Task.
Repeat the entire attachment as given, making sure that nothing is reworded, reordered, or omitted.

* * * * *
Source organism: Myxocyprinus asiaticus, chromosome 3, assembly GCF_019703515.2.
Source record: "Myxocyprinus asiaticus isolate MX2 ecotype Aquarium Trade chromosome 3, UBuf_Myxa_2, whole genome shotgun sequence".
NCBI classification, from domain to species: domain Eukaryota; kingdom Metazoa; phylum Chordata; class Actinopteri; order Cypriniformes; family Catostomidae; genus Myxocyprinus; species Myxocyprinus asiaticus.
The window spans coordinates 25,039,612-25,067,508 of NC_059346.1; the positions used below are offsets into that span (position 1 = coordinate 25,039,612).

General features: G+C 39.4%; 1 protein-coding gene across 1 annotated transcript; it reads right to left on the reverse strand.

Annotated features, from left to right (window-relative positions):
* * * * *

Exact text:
Source organism: Myxocyprinus asiaticus, chromosome 3, assembly GCF_019703515.2.
Source record: "Myxocyprinus asiaticus isolate MX2 ecotype Aquarium Trade chromosome 3, UBuf_Myxa_2, whole genome shotgun sequence".
NCBI classification, from domain to species: domain Eukaryota; kingdom Metazoa; phylum Chordata; class Actinopteri; order Cypriniformes; family Catostomidae; genus Myxocyprinus; species Myxocyprinus asiaticus.
The window spans coordinates 25,039,612-25,067,508 of NC_059346.1; the positions used below are offsets into that span (position 1 = coordinate 25,039,612).

General features: G+C 39.4%; 1 protein-coding gene across 1 annotated transcript; it reads right to left on the reverse strand.

Annotated features, from left to right (window-relative positions):